Display Settings:

Format

Send to:

Choose Destination
See comment in PubMed Commons below
Ann Fam Med. 2012 Jul-Aug;10(4):337-46. doi: 10.1370/afm.1376.

Meditation or exercise for preventing acute respiratory infection: a randomized controlled trial.

Author information

  • 1Department of Family Medicine, University of Wisconsin - Madison, 1100 Delaplaine Ct, Madison, WI 53715, USA. bruce.barrett@fammed.wisc.edu

Abstract

PURPOSE:

This study was designed to evaluate potential preventive effects of meditation or exercise on incidence, duration, and severity of acute respiratory infection (ARI) illness.

METHODS:

Community-recruited adults aged 50 years and older were randomized to 1 of 3 study groups: 8-week training in mindfulness meditation, matched 8-week training in moderate-intensity sustained exercise, or observational control. The primary outcome was area-under-the-curve global illness severity during a single cold and influenza season, using the Wisconsin Upper Respiratory Symptom Survey (WURSS-24) to assess severity. Health care visits and days of missed work were counted. Nasal wash collected during ARI illness was assayed for neutrophils, interleukin-8, and viral nucleic acid.

RESULTS:

Of 154 adults randomized into the study, 149 completed the trial (82% female, 94% white, mean age 59.3 ± 6.6 years). There were 27 ARI episodes and 257 days of ARI illness in the meditation group (n = 51), 26 episodes and 241 illness days in the exercise group (n = 47), and 40 episodes and 453 days in the control group (n = 51). Mean global severity was 144 for meditation, 248 for exercise, and 358 for control. Compared with control, global severity was significantly lower for meditation (P = .004). Both global severity and total days of illness (duration) trended toward being lower for the exercise group (P=.16 and P=.032, respectively), as did illness duration for the meditation group (P=.034). Adjusting for covariates using zero-inflated multivariate regression models gave similar results. There were 67 ARI-related days of-work missed in the control group, 32 in the exercise group (P = .041), and 16 in the meditation group (P <.001). Health care visits did not differ significantly. Viruses were identified in 54% of samples from meditation, 42% from exercise, and 54% from control groups. Neutrophil count and interleukin-8 levels were similar among intervention groups.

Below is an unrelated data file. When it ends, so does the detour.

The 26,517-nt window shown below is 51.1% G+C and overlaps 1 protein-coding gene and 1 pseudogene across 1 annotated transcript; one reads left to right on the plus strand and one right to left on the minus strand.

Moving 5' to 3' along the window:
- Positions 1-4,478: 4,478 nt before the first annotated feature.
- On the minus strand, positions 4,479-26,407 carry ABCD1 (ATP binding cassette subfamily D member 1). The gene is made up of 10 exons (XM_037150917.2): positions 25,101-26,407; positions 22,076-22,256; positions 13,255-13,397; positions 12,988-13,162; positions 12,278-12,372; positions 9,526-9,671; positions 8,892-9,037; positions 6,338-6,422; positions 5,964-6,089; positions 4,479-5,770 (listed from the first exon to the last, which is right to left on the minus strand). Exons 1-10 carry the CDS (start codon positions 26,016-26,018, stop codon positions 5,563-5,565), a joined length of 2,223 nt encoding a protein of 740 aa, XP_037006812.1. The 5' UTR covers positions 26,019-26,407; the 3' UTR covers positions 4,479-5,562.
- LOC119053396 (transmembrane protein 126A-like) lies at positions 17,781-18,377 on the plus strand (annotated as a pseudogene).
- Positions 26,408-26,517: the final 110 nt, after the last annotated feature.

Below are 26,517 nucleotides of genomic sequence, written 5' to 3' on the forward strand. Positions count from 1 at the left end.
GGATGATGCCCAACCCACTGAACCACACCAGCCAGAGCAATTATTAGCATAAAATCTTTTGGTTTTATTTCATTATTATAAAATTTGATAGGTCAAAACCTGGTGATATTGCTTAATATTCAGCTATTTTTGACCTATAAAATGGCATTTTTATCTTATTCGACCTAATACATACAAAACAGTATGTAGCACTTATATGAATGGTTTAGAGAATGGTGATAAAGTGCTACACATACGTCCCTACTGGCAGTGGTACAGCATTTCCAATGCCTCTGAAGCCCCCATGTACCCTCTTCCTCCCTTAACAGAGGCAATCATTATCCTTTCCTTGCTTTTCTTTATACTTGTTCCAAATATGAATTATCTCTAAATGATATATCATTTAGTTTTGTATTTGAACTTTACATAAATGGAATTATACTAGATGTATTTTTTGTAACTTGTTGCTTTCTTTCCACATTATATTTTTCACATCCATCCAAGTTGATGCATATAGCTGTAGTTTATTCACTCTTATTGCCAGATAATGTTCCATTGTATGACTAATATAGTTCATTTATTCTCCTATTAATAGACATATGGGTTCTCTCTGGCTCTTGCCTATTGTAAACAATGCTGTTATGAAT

CONCLUSIONS:

Training in meditation or exercise may be effective in reducing ARI illness burden.

PMID:
22778122
[PubMed - indexed for MEDLINE]
PMCID:
PMC3392293
Free PMC Article

Images from this publication.See all images (2)Free text

Figure 2
PubMed Commons home

PubMed Commons

0 comments
How to join PubMed Commons

    Supplemental Content

    Full text links

    Icon for HighWire Icon for PubMed Central
    Loading ...
    Write to the Help Desk